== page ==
Columbia Valley Wildlife Viewing

Black bears are common in the Columbia Valley.

Black bears are common in the Columbia Valley.

Large mammals are present throughout the Columbia Valley, although they tend to remain at higher elevations away from populated areas. Species you are most likely to see are white-tailed deer, mule deer, and black bears. The exception are bighorn sheep, which are present in large numbers around Radium Hot Springs. They live in and around the town year-round, but are most obvious in November, when large males clash horns, often on the main street of town.

Birdwatchers will be enthralled by the concentration of birds present in the Columbia River Wetlands between Radium Hot Springs and Golden. More than 100 species of birds live among the sedges, grasses, dogwoods, and black cottonwoods surrounding the convoluted banks of the Columbia. Of special interest are blue herons in large numbers and ospreys in one of the world’s highest concentrations. The wetland also lies along the Pacific Flyway, so particularly large numbers of ducks, Canada geese, and other migratory birds gather here in spring and autumn.

On the south side of Cranbrook, Elizabeth Lake Bird Sanctuary is a large area of protected wetlands that is a haven for many species of waterfowl, including Canada geese, teal, and ringneck, scaup, redhead, bufflehead, goldeneye, and ruddy ducks. You can also see coots, grebes, black terns, and songbirds.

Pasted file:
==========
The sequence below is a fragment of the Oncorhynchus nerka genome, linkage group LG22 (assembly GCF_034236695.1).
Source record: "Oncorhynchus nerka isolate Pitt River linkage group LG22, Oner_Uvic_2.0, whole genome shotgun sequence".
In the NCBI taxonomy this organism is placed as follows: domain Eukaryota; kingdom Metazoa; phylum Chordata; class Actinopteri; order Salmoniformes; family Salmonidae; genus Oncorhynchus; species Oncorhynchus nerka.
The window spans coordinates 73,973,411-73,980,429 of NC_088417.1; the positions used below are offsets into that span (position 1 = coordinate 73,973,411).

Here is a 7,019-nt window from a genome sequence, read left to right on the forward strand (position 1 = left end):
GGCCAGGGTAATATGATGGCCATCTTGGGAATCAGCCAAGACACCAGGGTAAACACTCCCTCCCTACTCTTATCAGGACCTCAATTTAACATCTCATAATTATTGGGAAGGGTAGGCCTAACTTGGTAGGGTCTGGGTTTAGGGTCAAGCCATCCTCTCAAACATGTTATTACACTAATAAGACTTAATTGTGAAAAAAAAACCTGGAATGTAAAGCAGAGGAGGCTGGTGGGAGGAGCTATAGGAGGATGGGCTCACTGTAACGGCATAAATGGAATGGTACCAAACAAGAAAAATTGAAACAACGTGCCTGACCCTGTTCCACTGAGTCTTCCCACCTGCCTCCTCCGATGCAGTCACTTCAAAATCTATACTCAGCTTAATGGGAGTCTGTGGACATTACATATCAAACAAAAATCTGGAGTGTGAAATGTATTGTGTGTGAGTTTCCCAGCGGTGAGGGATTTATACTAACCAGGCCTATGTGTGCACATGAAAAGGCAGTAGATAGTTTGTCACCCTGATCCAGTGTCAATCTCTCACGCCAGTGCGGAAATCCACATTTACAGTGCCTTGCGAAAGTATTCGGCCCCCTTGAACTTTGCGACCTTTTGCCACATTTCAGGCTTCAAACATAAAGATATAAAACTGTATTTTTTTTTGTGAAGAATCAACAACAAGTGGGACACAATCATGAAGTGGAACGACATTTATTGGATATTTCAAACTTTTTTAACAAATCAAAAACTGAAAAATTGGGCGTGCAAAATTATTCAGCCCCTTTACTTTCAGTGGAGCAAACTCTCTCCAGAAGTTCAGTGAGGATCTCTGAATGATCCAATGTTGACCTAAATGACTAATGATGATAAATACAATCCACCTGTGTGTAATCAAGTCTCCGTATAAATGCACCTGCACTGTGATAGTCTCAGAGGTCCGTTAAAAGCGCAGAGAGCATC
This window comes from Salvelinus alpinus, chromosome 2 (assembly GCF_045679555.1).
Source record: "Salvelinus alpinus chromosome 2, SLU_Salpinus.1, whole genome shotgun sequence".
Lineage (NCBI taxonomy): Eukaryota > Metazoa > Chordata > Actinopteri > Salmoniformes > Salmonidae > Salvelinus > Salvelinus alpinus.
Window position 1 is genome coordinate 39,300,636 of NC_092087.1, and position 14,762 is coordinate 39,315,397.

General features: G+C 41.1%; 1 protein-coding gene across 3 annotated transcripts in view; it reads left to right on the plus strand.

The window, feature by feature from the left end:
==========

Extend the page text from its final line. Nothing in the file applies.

Even if your not interested in photography, the Canadian Rockies Wildlife Photography eBook, by renowned wildlife photographer Wayne Lynch, is a great resource for searching out local wildlife. It includes a variety of Columbia Valley wildlife viewing recommendations.

Wildlife and You

An abundance of wildlife is one of the biggest draws of the Canadian Rockies. To help preserve this precious resource, obey fishing and hunting regulations and use common sense.

Around Radium Hot Springs, Bighorn sheep use the road as their own personal highway—so drive carefully.

Around Radium Hot Springs, Bighorn sheep use the road as their own personal highway—so drive carefully.

Do not feed the animals. Many animals may seem tame, but feeding them endangers yourself, the animal, and other visitors, as animals become aggressive when looking for handouts (even the smallest critters, such as squirrels).

Store food safely. When camping, keep food in your vehicle or out of reach of animals. Just leaving it in a cooler isn’t good enough.

Keep your distance. Although it’s tempting to get close to wildlife for a better look or a photograph, it disturbs the animal and, in many cases, can be dangerous.

Drive carefully. The most common cause of premature death for larger mammals is being hit by vehicles.